Not bad for a portly, two-ton, family car that offers quilted leather seats and soft-touch roof lining. But the XJ is getting a bit long in the tooth now and with the newer 7 Series and S-Class to contend with in the luxury car segment, this 575 variant certainly has its work cut out for it in terms of attracting buyers.
Fortunately, Jaguar engineers have done the XJ platform justice by fitting it with an engine that is absolutely brutal in terms of grunt. And, the company has made sure that the punch from under the hood is sent to the road properly, through a relatively fast-shifting stack of automatic gears (eight in total) and rear wheel-drive.
The Jaguar XJR 575 is powered by a five-litre supercharged V8 that produces 423kW and 700Nm - more than the legendary XJ220 supercar from the 1990s. Should you find yourself having to overtake, there is plenty of urgency all over the rev range; what I loved most about the 575’s nature is how it picks up and goes without a hint of lag. God bless its supercharger.
But, as mentioned earlier, the XJ is one of the oldest cars in Jaguar’s current portfolio; it will be replaced by a new XJ but when exactly that will happen is yet to be confirmed. For now, the design team has kept the XJ looking fresh and relevant by adding LED light clusters front and rear, and tailored bumpers fore and aft.
The 575 is made extra gangster-looking thanks to a rear spoiler, quad exhaust pipes, a three-piece front splitter, bonnet inserts with the word ‘SUPERCHARGED’ imprinted (which you can point out to M5 and E63 owners) and ‘575’ badges all over the place. Our striking grey 575 just dripped presence wherever it went.
Inside, those quilted leather seats and soft touch materials make for a sublime place to sit. Passengers can easily find a comfortable position and baby seats can be fitted easily thanks to IsoFix compatibility.
The usual modern conveniences are also available, such as four-zone climate control, heated and cooled seats, and a huge panoramic glass roof is ideal in the open position, particularly on a spirited drive to allow the V8’s rumble to rock the cabin a little more.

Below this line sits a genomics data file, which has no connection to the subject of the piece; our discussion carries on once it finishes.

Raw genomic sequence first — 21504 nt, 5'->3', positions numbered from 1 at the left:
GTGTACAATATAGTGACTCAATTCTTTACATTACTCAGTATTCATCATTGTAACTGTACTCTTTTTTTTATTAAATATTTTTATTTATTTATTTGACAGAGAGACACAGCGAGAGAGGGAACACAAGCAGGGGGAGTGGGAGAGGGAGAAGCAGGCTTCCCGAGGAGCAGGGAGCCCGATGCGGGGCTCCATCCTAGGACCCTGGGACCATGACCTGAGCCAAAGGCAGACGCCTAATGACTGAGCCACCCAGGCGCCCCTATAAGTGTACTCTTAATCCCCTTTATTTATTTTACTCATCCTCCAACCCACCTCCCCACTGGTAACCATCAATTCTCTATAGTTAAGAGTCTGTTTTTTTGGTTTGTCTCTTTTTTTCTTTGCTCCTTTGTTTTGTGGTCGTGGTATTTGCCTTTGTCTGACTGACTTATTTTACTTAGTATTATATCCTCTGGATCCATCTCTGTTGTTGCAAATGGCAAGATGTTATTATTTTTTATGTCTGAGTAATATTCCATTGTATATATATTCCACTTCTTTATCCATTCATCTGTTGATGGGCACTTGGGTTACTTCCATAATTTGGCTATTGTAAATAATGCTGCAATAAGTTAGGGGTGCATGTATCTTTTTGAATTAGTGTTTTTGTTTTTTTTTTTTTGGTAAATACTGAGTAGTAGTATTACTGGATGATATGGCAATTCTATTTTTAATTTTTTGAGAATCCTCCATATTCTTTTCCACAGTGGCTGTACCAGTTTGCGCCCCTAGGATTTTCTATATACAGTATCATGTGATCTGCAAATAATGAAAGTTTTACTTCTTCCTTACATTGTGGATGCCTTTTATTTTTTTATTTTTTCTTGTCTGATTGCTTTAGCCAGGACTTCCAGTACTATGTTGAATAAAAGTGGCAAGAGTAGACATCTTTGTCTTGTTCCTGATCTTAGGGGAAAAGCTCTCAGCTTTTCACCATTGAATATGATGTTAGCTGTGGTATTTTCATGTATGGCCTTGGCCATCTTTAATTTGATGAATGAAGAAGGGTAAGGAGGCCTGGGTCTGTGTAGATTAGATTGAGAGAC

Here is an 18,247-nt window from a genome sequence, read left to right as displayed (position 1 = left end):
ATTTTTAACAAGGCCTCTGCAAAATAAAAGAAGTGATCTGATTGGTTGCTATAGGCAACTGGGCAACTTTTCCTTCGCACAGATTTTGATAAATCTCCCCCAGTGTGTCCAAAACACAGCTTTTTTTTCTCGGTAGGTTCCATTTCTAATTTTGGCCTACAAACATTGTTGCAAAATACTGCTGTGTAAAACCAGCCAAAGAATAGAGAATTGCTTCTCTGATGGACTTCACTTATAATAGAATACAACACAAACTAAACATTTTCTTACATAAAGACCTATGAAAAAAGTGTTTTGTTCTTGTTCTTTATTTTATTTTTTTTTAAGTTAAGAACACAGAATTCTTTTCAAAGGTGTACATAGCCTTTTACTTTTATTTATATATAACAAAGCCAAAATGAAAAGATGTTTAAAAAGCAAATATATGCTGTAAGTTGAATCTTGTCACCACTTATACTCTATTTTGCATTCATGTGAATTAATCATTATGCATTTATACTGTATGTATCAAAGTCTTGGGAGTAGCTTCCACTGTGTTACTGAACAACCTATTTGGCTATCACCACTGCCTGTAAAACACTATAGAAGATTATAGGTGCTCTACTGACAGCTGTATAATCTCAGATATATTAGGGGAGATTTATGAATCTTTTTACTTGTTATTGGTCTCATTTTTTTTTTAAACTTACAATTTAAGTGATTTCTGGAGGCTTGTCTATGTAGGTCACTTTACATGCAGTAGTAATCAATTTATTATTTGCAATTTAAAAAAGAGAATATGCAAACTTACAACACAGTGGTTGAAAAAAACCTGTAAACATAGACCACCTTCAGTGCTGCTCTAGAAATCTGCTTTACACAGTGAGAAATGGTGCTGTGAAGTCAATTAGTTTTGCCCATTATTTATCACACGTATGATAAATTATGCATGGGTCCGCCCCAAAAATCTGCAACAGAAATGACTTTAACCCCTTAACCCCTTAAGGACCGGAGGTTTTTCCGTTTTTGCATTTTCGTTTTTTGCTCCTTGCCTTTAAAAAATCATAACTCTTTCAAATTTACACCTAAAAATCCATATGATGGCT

Overall, the standard spec sheet is quite admirable; you can stream media from your wireless devices via Bluetooth, while a banging Meridian speaker and amplifier package takes care of sound reproduction. The boot is big, the car is easy to see out off and on the right (smooth) surfaces it is super comfy too. Really, it is hard to fault this car.
But, let us circle back to the tiger-like nature of the 575. It can be great car to be chauffeured in, but you really want to be in the driver’s seat to experience the car for the animal that it is. That datedness I mentioned earlier actually begins to make sense in the car, because there is actually a bit of feel in its steering, rather than the drowned-out ‘muted-ness’ that comes with some of its newer German competitors. And the steering is fast too; accurate and trustworthy.
But, being rear-wheel drive and with all that torque from the engine, you are going to need a dexterous right foot to ensure you are not pressing too hard on the loud pedal. I tried to be a little too aggressive with the accelerator while turning at low speeds in an empty parking lot and before I knew it, the car was facing the opposite direction to where I had intended going. Gentleness, progressiveness. That is how this car really excels when putting the power down.
Should you, however, enjoy being a bit of a hooligan, you can start the big cat up and push a button next to the rotary gear selector. A chequered flag will appear on your instrument cluster, which highlights that you’ve just put the car into its dynamic setting. Now you’ll experience a little more slip from the tyres for those extra spirited drives to or from the office, but you’ll still have a small safety net of traction control and anti-skid on your side.
At R2.6 million, our test car had only one option, a Corris Grey paint finish at a shade over R5000. The standard specification of the car is superb, so much so that you do not need to wade through massive options lists. There are also very few new-generation driver aids on the car as standard or available as options; a good thing considering that the 575 is a car that is built to be driven, and driven hard.
This car can be both a crouching tiger and thundering gangster-mobile. Yes, it sipped unleaded at a rate of more than 15 litres per 100km during the test period, but it can be light on juice (sub-nine litres per 100km) on long highway stints. If you like to drive, and need space for the family, this Jag’s made for you.